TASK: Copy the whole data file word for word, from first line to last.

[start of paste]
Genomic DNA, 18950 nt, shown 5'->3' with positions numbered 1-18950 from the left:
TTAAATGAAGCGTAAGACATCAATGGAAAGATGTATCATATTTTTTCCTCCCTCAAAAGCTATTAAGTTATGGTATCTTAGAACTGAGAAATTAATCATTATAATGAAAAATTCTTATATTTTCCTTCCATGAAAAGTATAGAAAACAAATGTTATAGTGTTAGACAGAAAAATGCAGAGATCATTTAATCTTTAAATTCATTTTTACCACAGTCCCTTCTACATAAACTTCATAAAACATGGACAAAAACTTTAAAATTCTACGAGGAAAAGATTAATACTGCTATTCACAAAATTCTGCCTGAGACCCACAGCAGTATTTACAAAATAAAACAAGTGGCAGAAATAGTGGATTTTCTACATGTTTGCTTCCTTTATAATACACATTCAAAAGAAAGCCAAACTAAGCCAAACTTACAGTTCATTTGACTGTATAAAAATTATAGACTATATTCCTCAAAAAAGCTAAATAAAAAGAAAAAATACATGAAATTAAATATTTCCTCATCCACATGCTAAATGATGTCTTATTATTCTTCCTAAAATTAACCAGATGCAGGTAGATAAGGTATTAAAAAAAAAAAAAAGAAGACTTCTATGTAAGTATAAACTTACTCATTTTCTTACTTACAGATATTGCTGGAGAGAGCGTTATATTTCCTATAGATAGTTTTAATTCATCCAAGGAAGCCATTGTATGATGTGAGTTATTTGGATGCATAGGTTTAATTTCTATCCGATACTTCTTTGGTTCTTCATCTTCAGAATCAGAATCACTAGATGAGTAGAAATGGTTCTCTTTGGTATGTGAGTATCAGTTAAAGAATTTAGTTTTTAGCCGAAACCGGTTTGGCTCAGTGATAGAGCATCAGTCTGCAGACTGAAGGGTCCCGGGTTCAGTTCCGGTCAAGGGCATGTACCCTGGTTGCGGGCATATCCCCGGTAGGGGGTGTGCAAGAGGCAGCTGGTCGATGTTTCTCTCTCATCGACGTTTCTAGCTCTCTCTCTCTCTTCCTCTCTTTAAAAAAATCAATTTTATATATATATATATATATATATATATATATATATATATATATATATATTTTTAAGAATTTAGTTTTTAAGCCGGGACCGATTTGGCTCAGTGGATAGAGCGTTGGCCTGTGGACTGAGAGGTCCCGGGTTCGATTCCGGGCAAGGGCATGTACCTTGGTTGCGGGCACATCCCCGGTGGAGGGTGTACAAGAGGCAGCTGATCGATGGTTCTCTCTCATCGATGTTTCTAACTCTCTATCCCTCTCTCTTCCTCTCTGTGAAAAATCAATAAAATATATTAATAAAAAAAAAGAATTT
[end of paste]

Genomic DNA, 18950 nt, shown 5'->3' with positions numbered 1-18950 from the left:
TTAAATGAAGCGTAAGACATCAATGGAAAGATGTATCATATTTTTTCCTCCCTCAAAAGCTATTAAGTTATGGTATCTTAGAACTGAGAAATTAATCATTATAATGAAAAATTCTTATATTTTCCTTCCATGAAAAGTATAGAAAACAAATGTTATAGTGTTAGACAGAAAAATGCAGAGATCATTTAATCTTTAAATTCATTTTTACCACAGTCCCTTCTACATAAACTTCATAAAACATGGACAAAAACTTTAAAATTCTACGAGGAAAAGATTAATACTGCTATTCACAAAATTCTGCCTGAGACCCACAGCAGTATTTACAAAATAAAACAAGTGGCAGAAATAGTGGATTTTCTACATGTTTGCTTCCTTTATAATACACATTCAAAAGAAAGCCAAACTAAGCCAAACTTACAGTTCATTTGACTGTATAAAAATTATAGACTATATTCCTCAAAAAAGCTAAATAAAAAGAAAAAATACATGAAATTAAATATTTCCTCATCCACATGCTAAATGATGTCTTATTATTCTTCCTAAAATTAACCAGATGCAGGTAGATAAGGTATTAAAAAAAAAAAAAAGAAGACTTCTATGTAAGTATAAACTTACTCATTTTCTTACTTACAGATATTGCTGGAGAGAGCGTTATATTTCCTATAGATAGTTTTAATTCATCCAAGGAAGCCATTGTATGATGTGAGTTATTTGGATGCATAGGTTTAATTTCTATCCGATACTTCTTTGGTTCTTCATCTTCAGAATCAGAATCACTAGATGAGTAGAAATGGTTCTCTTTGGTATGTGAGTATCAGTTAAAGAATTTAGTTTTTAGCCGAAACCGGTTTGGCTCAGTGATAGAGCATCAGTCTGCAGACTGAAGGGTCCCGGGTTCAGTTCCGGTCAAGGGCATGTACCCTGGTTGCGGGCATATCCCCGGTAGGGGGTGTGCAAGAGGCAGCTGGTCGATGTTTCTCTCTCATCGACGTTTCTAGCTCTCTCTCTCTCTTCCTCTCTTTAAAAAAATCAATTTTATATATATATATATATATATATATATATATATATATATATATATATATTTTTAAGAATTTAGTTTTTAAGCCGGGACCGATTTGGCTCAGTGGATAGAGCGTTGGCCTGTGGACTGAGAGGTCCCGGGTTCGATTCCGGGCAAGGGCATGTACCTTGGTTGCGGGCACATCCCCGGTGGAGGGTGTACAAGAGGCAGCTGATCGATGGTTCTCTCTCATCGATGTTTCTAACTCTCTATCCCTCTCTCTTCCTCTCTGTGAAAAATCAATAAAATATATTAATAAAAAAAAAGAATTT